1. An alcohol flux will spread less when the board is preheated, whereas a VOC-free, water-based flux will spread more when the surface is hot.
2. Owing to minor spreading, the solid content left per cm² is much more for a VOC-free flux than for an alcohol based one.
Since alcohol fluxes are safe, the trend for selective soldering fluxes pushes in the direction of alcohol based fluxes with a higher solid content to have enough activity per square centimetre.
Dropjet fluxing has become the application method of choice to apply very small amounts of flux with very high accuracy. As in inkjet technology, during the jetting process satellites are formed due to the nature of the liquid and jetting method. These satellites take the form of very small droplets when spraying begins – called head satellites – and at such time as the plunger closes – called tail satellites.
Many studies have been done using high-speed cameras to understand the formation and behaviour of these flux satellites. Since their size and direction are not controllable, these flux particles may be deposited in unwanted SMD areas and are a potential reliability risk. Satellite drops, which often follow each fast-moving main drop ejected from the nozzle, are undesirable because they are far more readily misdirected by aerodynamic and electrostatic forces.
To eliminate the occurrence of satellites, a new HF (high-frequency) dropjet has been developed with a sapphire orifice and an internal pressure compensation bladder. This results in the droplets retaining their integrity longer and travelling further.
A way to visualise flux patterns is by fluxing on fax (heat sensitive) paper. To illustrate the satellites and the difference between an HF satellite-free and a common dropjet, Figure 2 shows flux sprayed on fax paper using the same settings.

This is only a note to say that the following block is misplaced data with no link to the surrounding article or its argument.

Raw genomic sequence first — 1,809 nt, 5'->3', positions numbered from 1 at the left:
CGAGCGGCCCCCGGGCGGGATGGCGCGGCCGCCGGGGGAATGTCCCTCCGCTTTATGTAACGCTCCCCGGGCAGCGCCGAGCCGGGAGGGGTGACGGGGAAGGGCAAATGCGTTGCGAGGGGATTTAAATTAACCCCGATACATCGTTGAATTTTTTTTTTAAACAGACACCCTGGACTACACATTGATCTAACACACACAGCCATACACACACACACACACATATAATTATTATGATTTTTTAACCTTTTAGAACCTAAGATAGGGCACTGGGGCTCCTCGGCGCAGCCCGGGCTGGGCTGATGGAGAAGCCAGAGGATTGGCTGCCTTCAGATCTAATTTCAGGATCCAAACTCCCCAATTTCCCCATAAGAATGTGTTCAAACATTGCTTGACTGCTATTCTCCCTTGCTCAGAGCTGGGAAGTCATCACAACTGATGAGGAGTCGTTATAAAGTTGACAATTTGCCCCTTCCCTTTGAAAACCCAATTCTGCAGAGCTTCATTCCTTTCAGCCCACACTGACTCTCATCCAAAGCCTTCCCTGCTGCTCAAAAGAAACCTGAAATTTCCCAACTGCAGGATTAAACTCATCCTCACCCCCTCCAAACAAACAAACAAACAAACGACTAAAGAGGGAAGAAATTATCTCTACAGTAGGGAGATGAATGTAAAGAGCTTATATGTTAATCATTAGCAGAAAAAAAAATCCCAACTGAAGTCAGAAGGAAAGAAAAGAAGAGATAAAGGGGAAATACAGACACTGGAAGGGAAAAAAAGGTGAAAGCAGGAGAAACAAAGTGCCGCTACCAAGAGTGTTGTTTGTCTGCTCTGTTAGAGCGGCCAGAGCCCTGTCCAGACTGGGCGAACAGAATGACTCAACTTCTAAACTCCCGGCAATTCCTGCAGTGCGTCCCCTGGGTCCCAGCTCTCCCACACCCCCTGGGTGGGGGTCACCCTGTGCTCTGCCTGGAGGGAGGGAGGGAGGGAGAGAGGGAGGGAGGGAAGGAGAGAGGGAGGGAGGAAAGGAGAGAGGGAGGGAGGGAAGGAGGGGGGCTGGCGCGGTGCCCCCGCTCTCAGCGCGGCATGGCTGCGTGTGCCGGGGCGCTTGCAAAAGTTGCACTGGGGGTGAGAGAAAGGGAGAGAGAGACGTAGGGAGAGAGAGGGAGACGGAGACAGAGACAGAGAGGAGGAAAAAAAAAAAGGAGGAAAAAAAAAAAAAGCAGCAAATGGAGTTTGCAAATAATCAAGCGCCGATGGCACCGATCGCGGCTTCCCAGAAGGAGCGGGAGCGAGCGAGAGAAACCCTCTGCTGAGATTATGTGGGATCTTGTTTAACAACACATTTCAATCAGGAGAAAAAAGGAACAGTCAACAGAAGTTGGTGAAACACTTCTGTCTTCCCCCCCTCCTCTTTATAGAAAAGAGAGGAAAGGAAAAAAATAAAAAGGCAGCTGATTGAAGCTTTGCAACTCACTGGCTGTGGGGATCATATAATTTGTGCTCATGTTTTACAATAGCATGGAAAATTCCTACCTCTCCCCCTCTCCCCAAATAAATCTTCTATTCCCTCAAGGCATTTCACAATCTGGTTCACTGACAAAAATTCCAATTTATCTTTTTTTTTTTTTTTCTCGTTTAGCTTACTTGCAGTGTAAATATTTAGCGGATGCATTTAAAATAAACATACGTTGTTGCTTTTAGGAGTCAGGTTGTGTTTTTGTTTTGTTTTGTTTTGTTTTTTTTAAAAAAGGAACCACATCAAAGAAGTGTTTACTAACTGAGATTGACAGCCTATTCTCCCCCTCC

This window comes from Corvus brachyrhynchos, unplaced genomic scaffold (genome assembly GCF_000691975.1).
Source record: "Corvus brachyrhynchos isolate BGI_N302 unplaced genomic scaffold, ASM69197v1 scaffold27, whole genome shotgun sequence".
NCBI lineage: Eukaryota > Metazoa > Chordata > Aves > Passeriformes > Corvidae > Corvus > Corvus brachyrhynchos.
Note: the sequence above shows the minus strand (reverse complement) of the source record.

To define the spreading of flux (alcohol based with 3,3% solids) in Vitronics Soltec’s mySelective soldering applications, a Box-Behnken experiment is fit to purpose. In this experiment the three different parameters of the dropjet flux system are set at two different levels. These parameters are:
• Open time dropjet (500 – 2500 ms).
• Frequency dropjet (10 – 300 Hz).
• Speed of the flux robot (10 – 150 mm/s).
When conducted over 15 runs on a mySelective 6748 using the traditional dropjet nozzle, with flux applied on a typical wave soldering board and on a board with a modified solder mask, the results in Table 3 are produced.
In the first column the width of the flux stroke is listed. It is obvious that for the solder mask with a surface energy of 35 mN/m (modified for selective soldering) spreading is better under control. The process window is wider; the width of flux can be varied between 2 and 10 mm with the settings in the experiment. For the board with the higher surface energy, the flux spreads up to 16 mm and it is difficult to apply a small stroke of flux. For successful soldering, a flux amount between 500 – 2000 μg/in² is required.
In the second column the flux amount is calculated (flow measured with a flux flowmeter). The red values are out of spec. Due to spreading, only three settings for the second board are acceptable for soldering, which makes it hard to find the sweet spot for a successful process.